Encyclopedia of Pathology

Living Edition
| Editors: J.H.J.M. van Krieken

Usual Ductal Hyperplasia (UDH)

  • Anna SapinoEmail author
  • Davide Balmativola
  • Maria Giulia Disanto
  • Caterina Marchiò
Living reference work entry

Latest version View entry history

DOI: https://doi.org/10.1007/978-3-319-28845-1_4731-2



Benign proliferative lesion within terminal ductal lobular units that typically shows lumen filled by cells arranged in a streaming-like fashion and peripheral slit-like spaces. Rarely usual ductal hyperplasia (UDH) may show an infiltrative pattern of growth (see “Microscopy”).

Clinical Features

Impalpable lesion. No specific clinical features are described being a microscopic finding.
  • Incidence

    UDH is a common finding in fibrocystic changes of the breast and may be seen in papillomas.

  • Age

    All ages may be affected. Infiltrative epitheliosis is more frequent in postmenopausal age (range 54–80 years).

  • Sex

    It usually occurs in female breast, but it can be rarely observed in male breast.

  • Site

    No specific site is identified; this lesion can occur anywhere within the breast parenchyma.

  • Imaging

    Specific radiological patterns are not...

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References and Further Reading

  1. Ang, D. C., Warrick, A. L., Shilling, A., Beadling, C., Corless, C. L., & Troxell, M. L. (2014). Frequent phosphatidylinositol-3-kinase mutations in proliferative breast lesions. Modern Pathology, 27, 740–750.CrossRefGoogle Scholar
  2. Eberle, C. A., Piscuoglio, S., Rakha, E. A., Ng, C. K., Geyer, F. C., Edelweiss, M., Sakr, R. A., Weigelt, B., Reis-Filho, J. S., & Ellis, I. O. (2016). Infiltrating epitheliosis of the breast: Characterization of histological features, immunophenotype and genomic profile. Histopathology, 68, 1030–1039.CrossRefGoogle Scholar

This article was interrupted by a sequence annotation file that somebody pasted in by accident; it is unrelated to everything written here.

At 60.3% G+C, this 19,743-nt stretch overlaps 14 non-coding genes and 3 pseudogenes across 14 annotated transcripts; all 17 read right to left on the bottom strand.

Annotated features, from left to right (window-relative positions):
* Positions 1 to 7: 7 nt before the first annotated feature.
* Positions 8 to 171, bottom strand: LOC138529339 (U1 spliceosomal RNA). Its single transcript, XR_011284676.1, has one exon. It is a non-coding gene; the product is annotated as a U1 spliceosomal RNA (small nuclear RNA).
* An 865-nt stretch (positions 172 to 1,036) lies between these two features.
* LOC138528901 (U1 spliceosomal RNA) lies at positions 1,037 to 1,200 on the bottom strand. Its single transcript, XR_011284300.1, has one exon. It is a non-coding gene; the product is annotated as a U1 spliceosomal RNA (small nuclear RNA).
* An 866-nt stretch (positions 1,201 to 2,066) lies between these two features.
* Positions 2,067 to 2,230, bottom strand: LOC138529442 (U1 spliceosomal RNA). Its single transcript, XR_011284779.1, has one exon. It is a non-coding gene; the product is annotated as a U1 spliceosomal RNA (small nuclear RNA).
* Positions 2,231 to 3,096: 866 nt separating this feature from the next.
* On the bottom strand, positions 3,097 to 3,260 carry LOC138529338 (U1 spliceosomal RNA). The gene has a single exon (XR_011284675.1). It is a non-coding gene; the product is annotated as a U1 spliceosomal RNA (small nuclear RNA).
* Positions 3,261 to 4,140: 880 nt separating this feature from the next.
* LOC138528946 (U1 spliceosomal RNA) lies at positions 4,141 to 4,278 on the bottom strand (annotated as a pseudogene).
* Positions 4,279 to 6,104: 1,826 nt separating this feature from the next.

3. Eusebi, V., & Millis, R. R. (2010). Epitheliosis, infiltrating epitheliosis, and radial scar. Seminar in Diagnotic Pathology, 27, 5–12.CrossRefGoogle Scholar
  4. Martinez, A. P., Cohen, C., Hanley, K. Z., & Li, X. B. (2016). Estrogen receptor and cytokeratin 5 are reliable markers to separate usual ductal hyperplasia from atypical ductal hyperplasia and low-grade ductal carcinoma in situ. Archive of Pathology and Laboratory Medicine, 140, 686–689.CrossRefGoogle Scholar
  5. Otterbach, F., Bankfalvi, A., Bergner, S., Decker, T., Krech, R., & Boecker, W. (2000). Cytokeratin 5/6 immunohistochemistry assists the differential diagnosis of atypical proliferations of the breast. Histopathology, 37, 232–240.CrossRefGoogle Scholar
  6. Rabban, J. T., Koerner, F. C., & Lerwill, M. F. (2006). Solid papillary ductal carcinoma in situ versus usual ductal hyperplasia in the breast: A potentially difficult distinction resolved by cytokeratin 5/6. Human Pathology, 37, 787–793.CrossRefGoogle Scholar

Copyright information

© Springer Nature Switzerland AG 2019

Authors and Affiliations

  • Anna Sapino
    • 1
    • 2
    Email author
  • Davide Balmativola
    • 1
  • Maria Giulia Disanto
    • 1
  • Caterina Marchiò
    • 1
  1. 1.Unit of PathologyCandiolo Cancer Institute – FPO IRCCsCandioloItaly
  2. 2.Department of Medical SciencesUniversity of TorinoTurinItaly